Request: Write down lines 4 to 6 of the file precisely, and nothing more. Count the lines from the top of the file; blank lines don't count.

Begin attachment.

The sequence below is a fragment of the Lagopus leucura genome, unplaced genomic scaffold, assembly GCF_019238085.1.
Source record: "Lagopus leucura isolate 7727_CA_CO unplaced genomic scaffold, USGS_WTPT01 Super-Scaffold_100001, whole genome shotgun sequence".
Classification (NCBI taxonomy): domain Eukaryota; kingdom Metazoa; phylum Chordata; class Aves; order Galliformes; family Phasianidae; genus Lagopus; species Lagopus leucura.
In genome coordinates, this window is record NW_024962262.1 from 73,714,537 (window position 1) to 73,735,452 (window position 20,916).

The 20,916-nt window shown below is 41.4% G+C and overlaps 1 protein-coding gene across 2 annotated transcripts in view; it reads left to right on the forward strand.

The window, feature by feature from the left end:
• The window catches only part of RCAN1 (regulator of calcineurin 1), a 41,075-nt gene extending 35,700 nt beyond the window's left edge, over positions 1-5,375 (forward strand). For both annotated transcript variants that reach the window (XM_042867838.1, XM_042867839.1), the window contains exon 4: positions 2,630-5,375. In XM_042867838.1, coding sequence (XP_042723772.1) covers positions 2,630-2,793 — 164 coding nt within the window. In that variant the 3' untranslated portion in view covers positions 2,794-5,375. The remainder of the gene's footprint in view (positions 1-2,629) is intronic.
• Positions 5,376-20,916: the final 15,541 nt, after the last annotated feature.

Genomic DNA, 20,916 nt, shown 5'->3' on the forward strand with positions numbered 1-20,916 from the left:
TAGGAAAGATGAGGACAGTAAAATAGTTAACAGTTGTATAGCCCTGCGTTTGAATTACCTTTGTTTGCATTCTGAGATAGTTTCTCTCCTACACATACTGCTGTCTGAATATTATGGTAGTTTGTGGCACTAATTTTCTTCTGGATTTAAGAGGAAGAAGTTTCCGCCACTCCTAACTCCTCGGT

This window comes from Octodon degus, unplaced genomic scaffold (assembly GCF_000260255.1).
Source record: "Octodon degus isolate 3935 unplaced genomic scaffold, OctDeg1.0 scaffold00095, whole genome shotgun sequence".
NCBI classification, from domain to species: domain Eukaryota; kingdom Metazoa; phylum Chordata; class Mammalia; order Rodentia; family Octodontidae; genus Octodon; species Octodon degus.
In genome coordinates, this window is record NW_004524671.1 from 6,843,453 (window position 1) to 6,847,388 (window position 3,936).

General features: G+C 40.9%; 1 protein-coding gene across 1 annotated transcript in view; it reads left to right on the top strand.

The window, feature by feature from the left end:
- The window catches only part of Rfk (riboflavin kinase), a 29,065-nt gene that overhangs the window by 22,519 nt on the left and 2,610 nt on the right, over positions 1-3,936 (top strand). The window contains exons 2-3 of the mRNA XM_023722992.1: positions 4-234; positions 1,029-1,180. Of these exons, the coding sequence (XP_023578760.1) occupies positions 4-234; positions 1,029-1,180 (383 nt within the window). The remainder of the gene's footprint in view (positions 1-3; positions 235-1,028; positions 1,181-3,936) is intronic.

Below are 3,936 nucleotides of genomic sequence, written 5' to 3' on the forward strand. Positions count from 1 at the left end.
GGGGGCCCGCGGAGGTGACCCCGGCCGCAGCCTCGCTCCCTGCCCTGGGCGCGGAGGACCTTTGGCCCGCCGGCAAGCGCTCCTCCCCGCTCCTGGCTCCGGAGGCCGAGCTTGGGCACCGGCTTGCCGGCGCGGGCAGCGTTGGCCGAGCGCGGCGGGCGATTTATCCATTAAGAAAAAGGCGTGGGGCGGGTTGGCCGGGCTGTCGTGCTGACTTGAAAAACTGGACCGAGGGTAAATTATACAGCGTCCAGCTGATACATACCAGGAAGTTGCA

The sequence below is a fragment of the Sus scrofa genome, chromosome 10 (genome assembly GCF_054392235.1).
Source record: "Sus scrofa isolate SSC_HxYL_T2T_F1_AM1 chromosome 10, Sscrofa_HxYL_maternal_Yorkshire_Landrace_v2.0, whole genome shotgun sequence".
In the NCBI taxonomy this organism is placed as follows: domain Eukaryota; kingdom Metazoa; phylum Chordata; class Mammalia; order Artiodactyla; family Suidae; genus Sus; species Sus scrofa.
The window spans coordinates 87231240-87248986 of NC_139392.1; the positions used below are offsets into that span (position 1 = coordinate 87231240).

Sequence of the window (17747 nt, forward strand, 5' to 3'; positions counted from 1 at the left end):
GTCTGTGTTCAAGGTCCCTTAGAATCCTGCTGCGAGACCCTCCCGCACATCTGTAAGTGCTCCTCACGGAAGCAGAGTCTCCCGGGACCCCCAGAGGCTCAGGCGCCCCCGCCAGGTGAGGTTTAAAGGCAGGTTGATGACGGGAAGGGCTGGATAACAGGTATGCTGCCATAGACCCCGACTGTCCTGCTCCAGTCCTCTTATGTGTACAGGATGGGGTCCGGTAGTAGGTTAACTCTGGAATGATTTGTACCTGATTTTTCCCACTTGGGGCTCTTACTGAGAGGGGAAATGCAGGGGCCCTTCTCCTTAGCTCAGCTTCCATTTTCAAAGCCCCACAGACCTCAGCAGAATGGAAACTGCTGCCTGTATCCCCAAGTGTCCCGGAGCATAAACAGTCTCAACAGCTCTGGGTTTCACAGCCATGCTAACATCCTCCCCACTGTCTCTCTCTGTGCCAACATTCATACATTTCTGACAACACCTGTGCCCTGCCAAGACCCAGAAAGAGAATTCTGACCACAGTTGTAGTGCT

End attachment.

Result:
In genome coordinates, this window is record NW_024962262.1 from 73,714,537 (window position 1) to 73,735,452 (window position 20,916).

The 20,916-nt window shown below is 41.4% G+C and overlaps 1 protein-coding gene across 2 annotated transcripts in view; it reads left to right on the forward strand.

The window, feature by feature from the left end: